Suicide Warning Signs, and What to Do If You’re Worried

The Love, Happiness & Success Podcast with Dr. Lisa Marie Bobby

Depression is a potentially life-threatening illness.

Today we learned that one of our most beloved entertainers, Robin Williams, has died from suicide. This is a difficult subject to talk about, but I know as an experienced therapist that flushing the demon of suicide out of the darkness into the light takes away some of it’s power. So we need to have a conversation — I’ll start.

Depression is the mental equivalent of having a condition like diabetes, but instead of haywire blood sugar levels, it makes mayhem with neurotransmitters. And when these brain chemicals fluctuate, people feel differently… and they think differently.

People who struggle with Depression are vulnerable to “cognitive distortions” that hijack their minds and tell them all sorts of lies: about how terrible they are, how terrible the world is, and how futile it is to resist.

The really insidious part about Depression is that it feels to the sufferer like all the lies are true. And when the voice of Depression becomes louder and stronger than the voice of love or reason, it becomes a very dangerous illness.

In the grips of profound Depression, suicide can feel like a reasonable option and a decisive way to end the unbearable pain that cognitive distortions cause. People can become even more vulnerable in the days and weeks after a public figure dies of suicide, because what was formerly unthinkable becomes more acceptable when someone we “know” and admire chooses this path.

Chronic Depression ebbs and flows, but when it gets more intense, the pain may roar into a crescendo that becomes a life-threatening psychiatric emergency. At these times, people cannot help themselves, but rather need to be kept safe until the crisis passes. 

But how do you know when to intervene?

Warning Signs of Impending Suicide

Here are things to watch for, or to ask about if you get the feeling someone is spiraling down:

1) Are they depressed? (i.e., Feeling sad, hopeless, and helpless?)

2) Do they have a history of suicide attempts?

3) Have they suffered a recent loss?

4) Do they describe their problems as permanent conditions and / or have difficulty seeing any hope or meaning in their lives? Loss of hope is a particularly important indicator that someone may be in danger.

5) Do they have the means to kill themselves? Is there a gun or potentially lethal medications in the home?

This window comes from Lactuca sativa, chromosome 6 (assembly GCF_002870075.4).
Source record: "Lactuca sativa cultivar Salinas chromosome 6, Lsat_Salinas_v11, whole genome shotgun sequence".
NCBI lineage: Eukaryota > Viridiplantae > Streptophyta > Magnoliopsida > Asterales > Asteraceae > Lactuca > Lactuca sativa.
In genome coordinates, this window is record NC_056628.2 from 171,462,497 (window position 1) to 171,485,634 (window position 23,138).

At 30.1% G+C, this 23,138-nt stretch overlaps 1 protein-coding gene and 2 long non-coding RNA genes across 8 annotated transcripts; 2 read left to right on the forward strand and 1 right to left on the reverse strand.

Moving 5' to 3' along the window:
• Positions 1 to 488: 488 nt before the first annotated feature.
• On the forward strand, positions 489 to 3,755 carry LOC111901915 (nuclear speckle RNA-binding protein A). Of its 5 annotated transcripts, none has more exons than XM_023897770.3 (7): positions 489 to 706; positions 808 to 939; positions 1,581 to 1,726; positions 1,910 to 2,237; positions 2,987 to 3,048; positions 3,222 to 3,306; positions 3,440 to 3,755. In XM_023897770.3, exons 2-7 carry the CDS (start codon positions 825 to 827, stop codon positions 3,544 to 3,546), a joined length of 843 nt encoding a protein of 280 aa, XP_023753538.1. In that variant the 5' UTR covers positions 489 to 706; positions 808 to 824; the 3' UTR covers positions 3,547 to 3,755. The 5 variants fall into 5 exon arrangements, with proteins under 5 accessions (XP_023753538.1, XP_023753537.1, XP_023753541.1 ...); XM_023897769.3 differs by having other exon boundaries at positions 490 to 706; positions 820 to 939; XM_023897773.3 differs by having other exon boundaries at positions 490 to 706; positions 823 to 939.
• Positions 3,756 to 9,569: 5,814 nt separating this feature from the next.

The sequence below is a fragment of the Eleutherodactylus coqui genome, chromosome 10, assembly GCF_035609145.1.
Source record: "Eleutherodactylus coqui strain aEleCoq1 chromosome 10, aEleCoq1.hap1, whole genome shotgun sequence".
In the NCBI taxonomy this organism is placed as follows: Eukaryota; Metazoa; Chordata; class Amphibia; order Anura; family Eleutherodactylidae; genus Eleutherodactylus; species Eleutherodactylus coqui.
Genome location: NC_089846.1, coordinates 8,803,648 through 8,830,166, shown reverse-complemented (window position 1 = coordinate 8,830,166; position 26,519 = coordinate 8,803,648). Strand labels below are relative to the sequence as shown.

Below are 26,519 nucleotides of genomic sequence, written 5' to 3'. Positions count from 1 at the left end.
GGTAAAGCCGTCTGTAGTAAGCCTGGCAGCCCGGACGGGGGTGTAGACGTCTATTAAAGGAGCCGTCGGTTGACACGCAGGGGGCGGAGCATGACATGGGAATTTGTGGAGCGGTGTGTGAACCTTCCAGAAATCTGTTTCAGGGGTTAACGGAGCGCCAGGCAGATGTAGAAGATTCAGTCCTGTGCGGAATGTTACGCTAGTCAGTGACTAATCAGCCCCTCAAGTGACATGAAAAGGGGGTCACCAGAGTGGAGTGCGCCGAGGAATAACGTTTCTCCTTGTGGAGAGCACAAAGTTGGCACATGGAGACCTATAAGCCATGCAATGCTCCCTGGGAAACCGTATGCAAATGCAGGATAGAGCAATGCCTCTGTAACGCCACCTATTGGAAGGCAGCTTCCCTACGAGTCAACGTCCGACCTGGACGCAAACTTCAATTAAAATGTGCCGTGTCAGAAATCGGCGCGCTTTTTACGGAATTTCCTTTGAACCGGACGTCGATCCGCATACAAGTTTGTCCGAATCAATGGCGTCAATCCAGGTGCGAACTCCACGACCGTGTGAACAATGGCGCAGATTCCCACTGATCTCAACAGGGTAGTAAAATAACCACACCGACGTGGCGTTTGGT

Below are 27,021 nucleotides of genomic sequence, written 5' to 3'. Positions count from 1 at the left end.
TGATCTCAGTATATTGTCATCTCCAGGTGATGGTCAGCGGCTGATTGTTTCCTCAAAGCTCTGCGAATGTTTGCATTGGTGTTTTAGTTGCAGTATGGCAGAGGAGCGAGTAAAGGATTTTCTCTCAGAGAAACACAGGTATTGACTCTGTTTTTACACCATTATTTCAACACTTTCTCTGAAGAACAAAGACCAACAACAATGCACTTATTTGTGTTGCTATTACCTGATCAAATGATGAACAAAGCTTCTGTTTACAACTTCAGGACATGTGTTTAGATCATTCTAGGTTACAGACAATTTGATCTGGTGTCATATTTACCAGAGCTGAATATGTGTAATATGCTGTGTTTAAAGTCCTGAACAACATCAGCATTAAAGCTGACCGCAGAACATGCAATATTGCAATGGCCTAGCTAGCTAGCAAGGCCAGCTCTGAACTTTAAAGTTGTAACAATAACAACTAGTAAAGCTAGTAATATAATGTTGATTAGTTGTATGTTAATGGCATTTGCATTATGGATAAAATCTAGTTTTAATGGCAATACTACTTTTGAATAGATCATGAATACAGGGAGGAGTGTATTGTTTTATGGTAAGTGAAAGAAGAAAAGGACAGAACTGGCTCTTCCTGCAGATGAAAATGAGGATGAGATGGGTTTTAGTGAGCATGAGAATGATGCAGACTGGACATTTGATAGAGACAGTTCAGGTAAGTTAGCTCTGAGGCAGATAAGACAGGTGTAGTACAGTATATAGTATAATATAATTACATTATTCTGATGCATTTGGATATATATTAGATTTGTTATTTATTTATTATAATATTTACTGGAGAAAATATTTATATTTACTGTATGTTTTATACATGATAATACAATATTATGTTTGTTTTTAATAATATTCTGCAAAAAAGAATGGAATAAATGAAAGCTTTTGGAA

6) Do they tend to be impulsive?

If a number of these factors are present, the person you care about may be more vulnerable to suicide.

What to Do If You’re Concerned

1) ASK. It is okay to literally say, “Do you feel like killing yourself?” Because the person you love is probably not going to start that conversation, particularly if the idea is seeming attractive to them. They don’t want to shock you, or scare you. But if you can open the door to the conversation, you’ll be able to find out if they need more support.

2) If someone tells you that they are thinking of killing themselves, don’t leave them alone. They need to have a net of support around them until this passes. This means social support, and it also means professional support. Call their therapist and help them make an appointment. Call their psychiatrist and get them seen, stat. And if they are not currently in mental health treatment, assist them in connecting with a professional. Your local community mental health center, or a referral from their general medical practitioner, are good places to start.

3) If you feel that they are in imminent danger, GET HELP. If someone is in a crisis, and saying they want to kill themselves, ESPECIALLY IF THEY HAVE MEANS, they need to be protected until this transient psychiatric emergency passes. This may require temporary hospitalization. In every local hospital emergency room, there are professionals trained to assess and cope with these situations. It sounds dramatic, but don’t be afraid to go to the hospital for help. It can make the difference between life and death.

3) If you are afraid for the life of someone you know and you are not able to contact them, they won’t answer the door, or they will not go with you to the hospital, you can call the police and ask them to do a “Welfare Check.” Most law enforcement agencies have specially trained officers who can go to the home and do a suicide assessment.

4) For more support, or to help yourself if YOU have been struggling with thoughts of suicide, please call one of the many suicide hotlines available:

In Denver, call the Metro Crisis Services Hotline:888.885.1222

Nationally, call the Suicide Prevention Hotline: 1-800-273-8255

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